Earthquake: 5.6 Temblor Rattles Oklahoma

PHOTO: Earthquake: 5.6 Temblor Rattles Oklahoma
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Authorities are assessing the damage in Oklahoma this morning after the strongest earthquake in its history rattled the state.

Saturday night's 5.6 magnitude quake was centered about 40 miles northeast of Oklahoma City.

The earthquake came after a day of smaller quakes.

Oklahoma Department of Emergency Management spokeswoman Michelann Ooton said there have been no major damage or injuries reported in connection with Saturday night's earthquake.

"Damage to walls and other damages on homes ... but not so much structural damage," Ooton said.

U.S. Geological Survey geo-physicist Jessica Sipala Turner said the quake is the largest ever recorded in the state, which is on the New Madrid Fault.

"It's in an area of the country that doesn't see earthquakes very often and so they're just not used to having the shaking, so maybe there are damages like things falling off the shelves and maybe some broken windows," Turner said.

Turner said the last major quake, a magnitude 5.5, hit the area in 1952.

Oklahoma resident Dustin Woods said he was startled by quake.

"You could kind of feel the house quivering a little bit and I think we all took notice of it, and dismissed it, and then it got quite a bit louder," Woods said. "You could kind of hear the glass and the windows rattling and we all paused for an instant, then I just said, 'Earthquake,' and we got a kick out of it."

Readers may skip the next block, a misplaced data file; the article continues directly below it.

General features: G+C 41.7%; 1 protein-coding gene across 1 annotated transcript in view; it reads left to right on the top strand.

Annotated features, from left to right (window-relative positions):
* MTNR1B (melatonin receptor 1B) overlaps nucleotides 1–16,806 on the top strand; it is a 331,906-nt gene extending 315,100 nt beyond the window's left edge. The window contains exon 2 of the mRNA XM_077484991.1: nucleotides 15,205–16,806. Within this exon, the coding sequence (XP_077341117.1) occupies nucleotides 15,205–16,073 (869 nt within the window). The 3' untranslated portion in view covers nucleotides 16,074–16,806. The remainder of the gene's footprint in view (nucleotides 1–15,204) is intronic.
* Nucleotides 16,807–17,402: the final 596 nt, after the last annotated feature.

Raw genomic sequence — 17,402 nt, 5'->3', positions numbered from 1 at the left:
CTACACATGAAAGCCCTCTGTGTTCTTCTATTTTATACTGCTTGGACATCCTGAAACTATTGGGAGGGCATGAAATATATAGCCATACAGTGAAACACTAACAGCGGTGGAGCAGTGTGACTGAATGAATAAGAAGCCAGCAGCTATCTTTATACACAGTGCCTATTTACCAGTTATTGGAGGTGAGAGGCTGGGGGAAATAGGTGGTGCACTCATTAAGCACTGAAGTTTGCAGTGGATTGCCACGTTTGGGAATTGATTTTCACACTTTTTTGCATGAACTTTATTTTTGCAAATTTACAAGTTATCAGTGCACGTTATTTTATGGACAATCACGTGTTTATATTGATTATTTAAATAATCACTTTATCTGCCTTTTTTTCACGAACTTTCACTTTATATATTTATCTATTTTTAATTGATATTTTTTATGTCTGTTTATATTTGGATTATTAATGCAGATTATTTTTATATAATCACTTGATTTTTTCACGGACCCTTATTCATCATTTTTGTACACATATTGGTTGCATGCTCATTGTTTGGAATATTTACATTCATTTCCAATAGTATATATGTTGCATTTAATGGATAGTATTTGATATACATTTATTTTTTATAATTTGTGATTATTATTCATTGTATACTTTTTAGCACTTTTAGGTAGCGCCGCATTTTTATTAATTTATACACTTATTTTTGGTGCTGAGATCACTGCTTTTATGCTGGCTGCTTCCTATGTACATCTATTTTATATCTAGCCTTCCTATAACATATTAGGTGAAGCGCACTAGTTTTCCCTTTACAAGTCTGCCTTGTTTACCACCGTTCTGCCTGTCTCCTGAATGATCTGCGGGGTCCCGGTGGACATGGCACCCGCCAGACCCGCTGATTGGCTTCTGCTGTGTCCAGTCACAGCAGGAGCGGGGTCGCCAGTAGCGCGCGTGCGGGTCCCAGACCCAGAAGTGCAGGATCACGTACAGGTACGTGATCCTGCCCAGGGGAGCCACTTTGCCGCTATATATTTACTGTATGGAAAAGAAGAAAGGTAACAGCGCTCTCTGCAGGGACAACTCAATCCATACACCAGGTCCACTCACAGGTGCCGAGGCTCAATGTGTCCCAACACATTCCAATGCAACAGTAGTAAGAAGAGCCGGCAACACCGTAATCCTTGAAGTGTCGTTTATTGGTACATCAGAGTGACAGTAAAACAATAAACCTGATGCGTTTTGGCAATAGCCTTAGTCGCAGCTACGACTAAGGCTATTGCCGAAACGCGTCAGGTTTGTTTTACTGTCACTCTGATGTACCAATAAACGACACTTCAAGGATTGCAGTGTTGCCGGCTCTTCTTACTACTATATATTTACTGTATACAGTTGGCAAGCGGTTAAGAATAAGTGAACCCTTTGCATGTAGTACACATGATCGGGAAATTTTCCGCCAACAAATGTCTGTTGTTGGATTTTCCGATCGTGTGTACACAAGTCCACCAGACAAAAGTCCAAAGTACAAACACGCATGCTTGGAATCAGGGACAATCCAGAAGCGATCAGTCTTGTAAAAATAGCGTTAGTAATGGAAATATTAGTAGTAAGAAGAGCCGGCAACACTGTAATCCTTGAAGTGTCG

Lisa Helm, a store clerk in Chandler, Okla., said only a few things fell from the shelves at her business.

"A couple bottles of shampoo and some peanut butter, that was about it," she said.

Turner said the temblor was felt "throughout Oklahoma, parts of Kansas, Missouri, Arkansas, Northern Texas and in some parts of Illinois."

ABC's Alan Scaia felt the earthquake all the way in Fort Worth, Texas.

"At first everyone was just surprised at what had happened and then people started to call friends and family they might have who are in Oklahoma," he said. "There was no real sense of panic or even worry ... just because earthquakes are just such a strange thing to happen in this part of the country."

ABC News' Sharon Reid and ABC News Radio contributed to this report.

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